The effect of globalization and the latest transformation of world economic relations enhance the role of scientific research and emphasize the importance of creating and introducing new technologies, as well as mechanisms and methods of sustainable economic development, as the basis of world competitiveness for automotive organizations. One of the main components of the economic development of such companies is the transfer of technologies and knowledge, their transformation, and their development. The degree of participation of countries in this process largely determines the possibilities of their technical progress and competitiveness. In the Asian region, an active interest in technology transfer today is associated not only with the improvement of market relations in the economy but also with the leadership of countries in world markets. For the development of the economy of each country, it is necessary not only to increase the rate of transfer of unique and advanced technologies and knowledge, attracting financial resources to enhance innovation, but also to work proactively, creating economic forecasts. Moreover, the introduction of innovations in enterprises should prevent future global risks, which will allow for the creation and development of an efficient infrastructure for the commercialization and transfer of technologies (Heisig P., 2019) [47]. These days the global risk of COVID-19 requires new facilities and skills to develop new knowledge strategies. This is the task for future discussion.

The property of innovation “affordability” characterizes the ability to acquire or transfer this technology. It is associated with whoever initiates the transfer, that is the receiving party, the developer, or another person. If the initiator is also a developer, then the availability of the technology is maximized, since not only is documentation transferred, but also the knowledge characteristic of this technology. In this case, it is possible to organize the training of personnel immediately and at the lowest cost. On the contrary, for technologies that are not disclosed by the developer and are protected as a trade secret (know-how), the availability is minimal. In this case, the transfer becomes almost impossible, and the development of a special strategy and motivational program is required (Hobohm H.-C., 2014) [48].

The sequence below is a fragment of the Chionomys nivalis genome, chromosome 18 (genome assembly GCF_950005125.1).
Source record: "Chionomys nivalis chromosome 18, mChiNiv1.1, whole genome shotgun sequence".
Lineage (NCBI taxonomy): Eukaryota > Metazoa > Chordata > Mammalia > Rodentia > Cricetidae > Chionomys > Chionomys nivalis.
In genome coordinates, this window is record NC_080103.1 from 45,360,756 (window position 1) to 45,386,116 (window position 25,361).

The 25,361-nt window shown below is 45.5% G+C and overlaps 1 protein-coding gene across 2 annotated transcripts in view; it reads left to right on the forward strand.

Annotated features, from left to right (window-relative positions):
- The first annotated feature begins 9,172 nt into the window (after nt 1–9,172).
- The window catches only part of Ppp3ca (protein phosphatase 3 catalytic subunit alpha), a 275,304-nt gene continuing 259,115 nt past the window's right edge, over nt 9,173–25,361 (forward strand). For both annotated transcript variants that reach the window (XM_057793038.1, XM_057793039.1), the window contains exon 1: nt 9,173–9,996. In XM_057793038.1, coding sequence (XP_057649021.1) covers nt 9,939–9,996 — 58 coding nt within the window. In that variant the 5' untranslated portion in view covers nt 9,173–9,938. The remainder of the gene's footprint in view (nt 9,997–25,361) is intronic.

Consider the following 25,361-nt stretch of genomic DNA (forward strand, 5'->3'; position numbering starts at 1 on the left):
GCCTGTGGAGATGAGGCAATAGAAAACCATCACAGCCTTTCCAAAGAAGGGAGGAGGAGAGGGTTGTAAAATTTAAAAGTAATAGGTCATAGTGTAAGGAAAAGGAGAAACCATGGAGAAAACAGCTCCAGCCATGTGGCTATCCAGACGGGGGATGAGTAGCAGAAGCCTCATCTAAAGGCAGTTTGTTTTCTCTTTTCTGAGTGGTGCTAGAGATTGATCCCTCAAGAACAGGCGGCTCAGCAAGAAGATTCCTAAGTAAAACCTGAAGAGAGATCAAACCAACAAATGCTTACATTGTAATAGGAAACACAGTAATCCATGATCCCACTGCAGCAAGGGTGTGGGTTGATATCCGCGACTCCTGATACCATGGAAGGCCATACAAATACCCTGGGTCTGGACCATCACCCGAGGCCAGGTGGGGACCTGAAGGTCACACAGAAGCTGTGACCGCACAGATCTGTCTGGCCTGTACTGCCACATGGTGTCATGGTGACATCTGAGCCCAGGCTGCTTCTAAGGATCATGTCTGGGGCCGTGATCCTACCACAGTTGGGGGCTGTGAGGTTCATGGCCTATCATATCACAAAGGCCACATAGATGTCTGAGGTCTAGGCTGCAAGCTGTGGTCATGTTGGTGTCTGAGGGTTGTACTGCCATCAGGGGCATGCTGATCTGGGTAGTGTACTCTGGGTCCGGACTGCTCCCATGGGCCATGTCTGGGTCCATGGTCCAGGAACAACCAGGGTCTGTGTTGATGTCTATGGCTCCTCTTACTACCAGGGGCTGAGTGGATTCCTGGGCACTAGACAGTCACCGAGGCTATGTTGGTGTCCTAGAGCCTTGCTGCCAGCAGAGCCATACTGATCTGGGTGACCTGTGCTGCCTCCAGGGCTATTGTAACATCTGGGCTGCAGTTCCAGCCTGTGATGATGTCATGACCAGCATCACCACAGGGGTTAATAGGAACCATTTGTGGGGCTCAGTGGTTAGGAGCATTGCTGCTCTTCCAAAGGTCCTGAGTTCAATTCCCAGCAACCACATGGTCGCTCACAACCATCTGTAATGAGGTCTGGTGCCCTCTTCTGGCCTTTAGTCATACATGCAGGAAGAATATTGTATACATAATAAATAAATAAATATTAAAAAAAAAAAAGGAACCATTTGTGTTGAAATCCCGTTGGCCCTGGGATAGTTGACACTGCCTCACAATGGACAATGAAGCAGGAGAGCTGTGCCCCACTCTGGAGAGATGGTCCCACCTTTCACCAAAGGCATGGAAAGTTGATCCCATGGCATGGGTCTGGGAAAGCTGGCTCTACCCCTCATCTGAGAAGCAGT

The complexity of knowledge transfer is not clearly defined today. In general terms, this is defined as the skill level required to use and transfer technology. The more complex the technology, the higher the skill level required to use and transfer it. The property of integrity in relation to industrial technology characterizes the relationship of technology with other technologies (Davenport T.H. et al., 2009) [49].

At one time, technology providers in the automotive industry were willing to transfer technology to South Korea through foreign direct investment and foreign licensing. They had an attractive motivation. However, Korea later faced restrictions from advanced countries. Informal technical assistance was applied to reverse engineering that led to innovation. South Korea was able to acquire foreign technology. As a result, South Korea is now gaining new capacity through technology transfer from foreign sources. However, Thailand's low absorptive capacity has allowed TNCs as a technology provider to take advantage of expanding their market through foreign direct investment and become dependent on foreign direct investment. This is a major problem for the Thai auto industry.

Korea has been able to develop an independent strategy in the automotive industry. The transfer of knowledge through foreign technology can increase the level of competence and accelerate the process of training local staff through a strong bargaining power. This is exemplified by Hyundai's commitment to an independent strategy that delivers dynamic long-term learning and by Daewoo's joint venture showcasing rapid initial learning, albeit not long-term.


The conducted research proved the significant interdependence of knowledge factors and the organizational leadership actions of automobile companies. The significant impact on human capital of KMSs and the organizational leadership formulation of automobile companies was also established.

Different management practices, knowledge and different elements of intellectual capital can benefit automobile companies and maximize value for their owners, but only if they support and reinforce each other. The results show that Thai and Korean companies need to move in this direction if they want to develop their technology and knowledge cooperation successfully.

As a result of the study, a general multivariate model consisting of dependent and independent variables applicable in a model of structural equations was formed. This model was developed considering compatibility with the strategy and organizational design of automotive companies, which showed certain limitations. All the measured indicators and their relationships turned out to be significant. The authors identified the following conclusions: